The theme of our trip was "Much Love Water" as many of the activities revolved around exploring the region by some kind of watercraft. In fact, on our first morning in Quebec we decided to get things started by stand-up paddleboarding on lovely lake near La Cooperative O' Soleil – a rural destination about an hours drive from our starting location in the town of Chicoutimi.

Most of the folks I was traveling with had paddleboarded before, so after a brief get acquainted session with our SUP gear, we set off down a placid river that fed out into a large lake. The morning was quickly warming up, but a nice breeze coming off the water kept us cool as we spent about an hour or so getting a morning workout. For those who haven't been on a SUP before, it is a good way to not only test your balance, but also work your core.

Unfortunately, our stand-up paddleboarding experience was an all too brief one, and we were forced to come off the water sooner than we would like. But, there was a good reason for that, as we had to grab a quick lunch before launching into our true adventure for the day – whitewater rafting on the Métabetchouan River.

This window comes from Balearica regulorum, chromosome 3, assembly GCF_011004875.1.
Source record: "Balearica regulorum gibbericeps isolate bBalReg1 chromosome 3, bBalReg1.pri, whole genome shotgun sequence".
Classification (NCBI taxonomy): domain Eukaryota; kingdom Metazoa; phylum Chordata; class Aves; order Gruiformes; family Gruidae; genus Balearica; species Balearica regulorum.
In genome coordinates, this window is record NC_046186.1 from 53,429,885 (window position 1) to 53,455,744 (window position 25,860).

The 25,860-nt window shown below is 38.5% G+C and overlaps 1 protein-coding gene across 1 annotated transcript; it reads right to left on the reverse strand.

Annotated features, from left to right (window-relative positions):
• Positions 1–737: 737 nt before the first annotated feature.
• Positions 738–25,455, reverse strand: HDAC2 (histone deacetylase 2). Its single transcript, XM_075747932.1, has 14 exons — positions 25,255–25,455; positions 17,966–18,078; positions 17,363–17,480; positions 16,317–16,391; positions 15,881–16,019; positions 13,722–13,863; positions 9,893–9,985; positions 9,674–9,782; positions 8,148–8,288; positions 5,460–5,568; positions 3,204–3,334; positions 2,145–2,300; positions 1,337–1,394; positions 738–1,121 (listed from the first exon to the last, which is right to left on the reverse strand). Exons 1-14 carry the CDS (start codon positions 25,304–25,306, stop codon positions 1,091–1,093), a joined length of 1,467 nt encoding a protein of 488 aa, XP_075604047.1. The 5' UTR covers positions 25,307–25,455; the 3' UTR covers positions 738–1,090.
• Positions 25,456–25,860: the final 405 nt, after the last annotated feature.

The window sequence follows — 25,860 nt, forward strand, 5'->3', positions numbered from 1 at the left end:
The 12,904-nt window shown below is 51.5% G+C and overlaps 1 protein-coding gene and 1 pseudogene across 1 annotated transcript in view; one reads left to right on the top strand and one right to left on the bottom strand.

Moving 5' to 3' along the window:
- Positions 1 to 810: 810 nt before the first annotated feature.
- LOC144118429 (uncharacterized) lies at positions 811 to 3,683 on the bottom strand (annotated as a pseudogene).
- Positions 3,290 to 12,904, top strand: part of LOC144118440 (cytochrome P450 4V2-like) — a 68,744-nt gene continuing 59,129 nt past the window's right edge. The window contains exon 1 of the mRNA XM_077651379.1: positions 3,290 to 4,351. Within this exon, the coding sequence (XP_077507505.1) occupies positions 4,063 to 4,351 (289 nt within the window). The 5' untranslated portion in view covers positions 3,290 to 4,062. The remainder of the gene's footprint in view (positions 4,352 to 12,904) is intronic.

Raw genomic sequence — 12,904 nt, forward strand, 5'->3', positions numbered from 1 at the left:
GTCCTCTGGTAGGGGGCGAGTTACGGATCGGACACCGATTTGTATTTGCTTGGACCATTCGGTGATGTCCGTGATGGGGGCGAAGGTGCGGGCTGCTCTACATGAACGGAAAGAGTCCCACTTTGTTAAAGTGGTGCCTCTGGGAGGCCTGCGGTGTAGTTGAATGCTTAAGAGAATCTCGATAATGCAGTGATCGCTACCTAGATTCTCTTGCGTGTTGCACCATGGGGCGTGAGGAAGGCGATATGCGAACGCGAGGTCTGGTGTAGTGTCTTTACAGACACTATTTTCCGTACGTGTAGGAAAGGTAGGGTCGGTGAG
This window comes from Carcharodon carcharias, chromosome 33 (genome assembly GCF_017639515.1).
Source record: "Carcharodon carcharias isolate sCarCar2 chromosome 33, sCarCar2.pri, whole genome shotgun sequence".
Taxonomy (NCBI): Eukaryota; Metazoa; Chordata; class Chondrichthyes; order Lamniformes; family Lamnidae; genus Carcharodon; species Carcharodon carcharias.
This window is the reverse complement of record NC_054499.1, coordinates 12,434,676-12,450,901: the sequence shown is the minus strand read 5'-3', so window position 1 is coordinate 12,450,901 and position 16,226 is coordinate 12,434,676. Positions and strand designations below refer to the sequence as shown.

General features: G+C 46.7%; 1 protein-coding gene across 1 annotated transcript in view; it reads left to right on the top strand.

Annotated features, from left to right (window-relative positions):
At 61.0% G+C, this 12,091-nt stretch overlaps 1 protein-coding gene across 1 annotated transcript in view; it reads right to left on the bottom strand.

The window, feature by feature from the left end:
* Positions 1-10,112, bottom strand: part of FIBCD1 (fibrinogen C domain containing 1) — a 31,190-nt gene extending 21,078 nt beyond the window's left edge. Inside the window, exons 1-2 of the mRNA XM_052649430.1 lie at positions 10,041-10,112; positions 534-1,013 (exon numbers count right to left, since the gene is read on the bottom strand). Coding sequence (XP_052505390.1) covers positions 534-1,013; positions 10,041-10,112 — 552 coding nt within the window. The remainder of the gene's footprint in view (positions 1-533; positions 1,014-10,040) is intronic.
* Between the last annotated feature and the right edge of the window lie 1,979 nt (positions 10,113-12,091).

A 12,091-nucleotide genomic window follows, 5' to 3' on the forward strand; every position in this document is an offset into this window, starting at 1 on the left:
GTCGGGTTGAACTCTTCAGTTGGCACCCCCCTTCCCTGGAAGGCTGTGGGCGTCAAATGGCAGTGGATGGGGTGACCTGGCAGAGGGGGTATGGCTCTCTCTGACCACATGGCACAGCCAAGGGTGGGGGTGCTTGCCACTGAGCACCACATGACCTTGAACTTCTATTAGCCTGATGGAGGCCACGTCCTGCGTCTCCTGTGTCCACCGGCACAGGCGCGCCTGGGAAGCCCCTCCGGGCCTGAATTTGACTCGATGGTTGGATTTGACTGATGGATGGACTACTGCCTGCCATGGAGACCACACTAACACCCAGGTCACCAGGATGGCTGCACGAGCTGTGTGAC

After turning in our SUP boards we headed over to Microbrasserie du Lac Saint-Jean, a local microbrewery where we had a chance to enjoy a tasty lunch and a flight of beers that are brewed right at the establishment. Both the food and the frothy beverages were delicious, surprising us with their rich and complex flavors. If you're in the area, and you're looking for a great place to grab a bite to eat, this is a spot that comes highly recommended.

Once we had our fill, it was off to H20 Expeditions for our whitewater experience. The company has been leading travelers on whitewater excursions for years, and the level of professionalism and experience showed. Not only were the guides personable and knowledgeable, they did everything they could to get us ready for our river adventure in as short of time as possible. That included safety demonstrations, training us on the best way to paddle, and what to do should you be thrown from the raft at some point.